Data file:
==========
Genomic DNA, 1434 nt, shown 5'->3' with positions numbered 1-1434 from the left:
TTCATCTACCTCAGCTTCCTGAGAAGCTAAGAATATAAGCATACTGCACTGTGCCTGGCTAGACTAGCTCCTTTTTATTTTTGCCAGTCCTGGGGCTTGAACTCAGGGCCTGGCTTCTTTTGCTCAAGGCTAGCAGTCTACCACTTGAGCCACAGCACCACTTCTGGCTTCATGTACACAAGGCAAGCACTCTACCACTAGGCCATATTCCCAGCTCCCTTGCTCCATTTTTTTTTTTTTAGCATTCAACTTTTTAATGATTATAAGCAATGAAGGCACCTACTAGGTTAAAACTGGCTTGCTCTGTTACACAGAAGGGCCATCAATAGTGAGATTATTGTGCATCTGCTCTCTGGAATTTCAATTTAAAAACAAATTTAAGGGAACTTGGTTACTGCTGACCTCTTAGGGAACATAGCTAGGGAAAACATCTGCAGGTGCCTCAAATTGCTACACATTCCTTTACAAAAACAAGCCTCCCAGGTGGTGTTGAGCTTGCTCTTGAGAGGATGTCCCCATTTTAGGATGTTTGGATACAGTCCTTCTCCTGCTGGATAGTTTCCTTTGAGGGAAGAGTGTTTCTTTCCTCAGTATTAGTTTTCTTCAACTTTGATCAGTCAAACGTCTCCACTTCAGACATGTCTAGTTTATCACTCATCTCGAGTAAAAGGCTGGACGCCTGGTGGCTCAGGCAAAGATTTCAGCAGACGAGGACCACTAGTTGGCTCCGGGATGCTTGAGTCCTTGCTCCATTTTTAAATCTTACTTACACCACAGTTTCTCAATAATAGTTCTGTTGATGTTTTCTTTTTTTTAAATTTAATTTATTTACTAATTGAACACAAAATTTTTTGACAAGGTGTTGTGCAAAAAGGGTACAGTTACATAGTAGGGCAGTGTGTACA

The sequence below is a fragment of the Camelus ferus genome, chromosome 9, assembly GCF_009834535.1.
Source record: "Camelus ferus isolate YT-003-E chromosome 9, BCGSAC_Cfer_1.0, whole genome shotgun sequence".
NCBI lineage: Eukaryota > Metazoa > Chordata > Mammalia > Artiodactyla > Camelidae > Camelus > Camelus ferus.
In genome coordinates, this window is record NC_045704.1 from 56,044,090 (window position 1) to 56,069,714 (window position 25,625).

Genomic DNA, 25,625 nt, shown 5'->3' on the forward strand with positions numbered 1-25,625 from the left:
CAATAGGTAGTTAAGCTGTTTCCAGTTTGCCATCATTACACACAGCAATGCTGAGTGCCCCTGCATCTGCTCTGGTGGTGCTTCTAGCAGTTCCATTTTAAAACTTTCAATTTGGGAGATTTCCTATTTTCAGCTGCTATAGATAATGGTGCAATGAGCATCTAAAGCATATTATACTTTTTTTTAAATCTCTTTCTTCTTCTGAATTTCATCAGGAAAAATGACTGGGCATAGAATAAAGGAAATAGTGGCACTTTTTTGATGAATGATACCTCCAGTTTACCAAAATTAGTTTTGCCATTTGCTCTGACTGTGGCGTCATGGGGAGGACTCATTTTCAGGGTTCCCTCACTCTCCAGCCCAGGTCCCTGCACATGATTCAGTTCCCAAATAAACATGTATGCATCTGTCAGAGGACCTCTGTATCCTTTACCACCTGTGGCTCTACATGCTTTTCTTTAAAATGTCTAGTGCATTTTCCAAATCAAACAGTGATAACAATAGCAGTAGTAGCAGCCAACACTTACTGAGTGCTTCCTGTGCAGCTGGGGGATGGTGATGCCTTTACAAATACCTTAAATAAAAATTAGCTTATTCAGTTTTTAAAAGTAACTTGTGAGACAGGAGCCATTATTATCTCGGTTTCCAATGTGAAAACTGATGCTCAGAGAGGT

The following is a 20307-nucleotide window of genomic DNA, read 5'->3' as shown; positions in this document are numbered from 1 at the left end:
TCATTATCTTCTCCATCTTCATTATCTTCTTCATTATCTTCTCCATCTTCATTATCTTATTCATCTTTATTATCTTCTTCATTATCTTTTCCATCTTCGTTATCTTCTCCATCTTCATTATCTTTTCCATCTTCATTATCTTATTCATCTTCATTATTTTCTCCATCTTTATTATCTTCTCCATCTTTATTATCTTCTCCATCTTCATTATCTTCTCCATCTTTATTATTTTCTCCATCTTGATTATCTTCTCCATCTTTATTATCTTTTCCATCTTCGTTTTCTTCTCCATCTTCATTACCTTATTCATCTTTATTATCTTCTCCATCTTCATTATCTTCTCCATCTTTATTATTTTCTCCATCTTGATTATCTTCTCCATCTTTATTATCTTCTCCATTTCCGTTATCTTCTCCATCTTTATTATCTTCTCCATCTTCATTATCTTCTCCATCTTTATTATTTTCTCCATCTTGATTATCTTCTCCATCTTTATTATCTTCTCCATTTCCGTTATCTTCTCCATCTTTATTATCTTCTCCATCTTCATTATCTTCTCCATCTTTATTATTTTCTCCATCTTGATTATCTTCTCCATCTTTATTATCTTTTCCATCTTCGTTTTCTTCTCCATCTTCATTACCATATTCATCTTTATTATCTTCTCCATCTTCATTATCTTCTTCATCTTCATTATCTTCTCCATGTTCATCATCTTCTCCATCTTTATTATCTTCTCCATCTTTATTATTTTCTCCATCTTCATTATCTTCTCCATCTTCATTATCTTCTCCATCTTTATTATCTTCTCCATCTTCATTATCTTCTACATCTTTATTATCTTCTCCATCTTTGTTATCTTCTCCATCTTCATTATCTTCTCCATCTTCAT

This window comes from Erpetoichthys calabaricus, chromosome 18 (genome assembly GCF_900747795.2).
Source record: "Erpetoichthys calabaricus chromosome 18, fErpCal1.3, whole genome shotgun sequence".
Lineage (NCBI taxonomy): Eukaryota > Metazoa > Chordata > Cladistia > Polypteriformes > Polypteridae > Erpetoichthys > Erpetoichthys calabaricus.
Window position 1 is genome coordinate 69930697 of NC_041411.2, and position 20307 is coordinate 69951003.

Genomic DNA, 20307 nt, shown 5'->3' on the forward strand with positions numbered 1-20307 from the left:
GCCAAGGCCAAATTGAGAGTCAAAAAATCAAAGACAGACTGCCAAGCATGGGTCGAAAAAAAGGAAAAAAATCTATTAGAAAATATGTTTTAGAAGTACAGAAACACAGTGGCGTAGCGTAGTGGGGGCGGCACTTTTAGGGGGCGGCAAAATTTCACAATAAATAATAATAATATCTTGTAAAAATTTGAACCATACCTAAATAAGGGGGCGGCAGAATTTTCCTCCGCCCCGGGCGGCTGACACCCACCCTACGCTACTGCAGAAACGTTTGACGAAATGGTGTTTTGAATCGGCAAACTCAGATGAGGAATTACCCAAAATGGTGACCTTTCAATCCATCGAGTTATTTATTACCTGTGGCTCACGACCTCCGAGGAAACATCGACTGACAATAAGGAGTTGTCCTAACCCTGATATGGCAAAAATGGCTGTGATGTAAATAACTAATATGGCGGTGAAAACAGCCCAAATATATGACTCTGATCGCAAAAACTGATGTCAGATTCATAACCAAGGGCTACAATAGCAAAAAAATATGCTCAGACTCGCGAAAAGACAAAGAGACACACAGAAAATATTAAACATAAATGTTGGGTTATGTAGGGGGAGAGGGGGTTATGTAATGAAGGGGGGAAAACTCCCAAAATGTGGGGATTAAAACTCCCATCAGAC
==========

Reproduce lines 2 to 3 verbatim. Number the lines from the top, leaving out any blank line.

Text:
TTCATCTACCTCAGCTTCCTGAGAAGCTAAGAATATAAGCATACTGCACTGTGCCTGGCTAGACTAGCTCCTTTTTATTTTTGCCAGTCCTGGGGCTTGAACTCAGGGCCTGGCTTCTTTTGCTCAAGGCTAGCAGTCTACCACTTGAGCCACAGCACCACTTCTGGCTTCATGTACACAAGGCAAGCACTCTACCACTAGGCCATATTCCCAGCTCCCTTGCTCCATTTTTTTTTTTTTAGCATTCAACTTTTTAATGATTATAAGCAATGAAGGCACCTACTAGGTTAAAACTGGCTTGCTCTGTTACACAGAAGGGCCATCAATAGTGAGATTATTGTGCATCTGCTCTCTGGAATTTCAATTTAAAAACAAATTTAAGGGAACTTGGTTACTGCTGACCTCTTAGGGAACATAGCTAGGGAAAACATCTGCAGGTGCCTCAAATTGCTACACATTCCTTTACAAAAACAAGCCTCCCAGGTGGTGTTGAGCTTGCTCTTGAGAGGATGTCCCCATTTTAGGATGTTTGGATACAGTCCTTCTCCTGCTGGATAGTTTCCTTTGAGGGAAGAGTGTTTCTTTCCTCAGTATTAGTTTTCTTCAACTTTGATCAGTCAAACGTCTCCACTTCAGACATGTCTAGTTTATCACTCATCTCGAGTAAAAGGCTGGACGCCTGGTGGCTCAGGCAAAGATTTCAGCAGACGAGGACCACTAGTTGGCTCCGGGATGCTTGAGTCCTTGCTCCATTTTTAAATCTTACTTACACCACAGTTTCTCAATAATAGTTCTGTTGATGTTTTCTTTTTTTTAAATTTAATTTATTTACTAATTGAACACAAAATTTTTTGACAAGGTGTTGTGCAAAAAGGGTACAGTTACATAGTAGGGCAGTGTGTACA

The sequence below is a fragment of the Camelus ferus genome, chromosome 9, assembly GCF_009834535.1.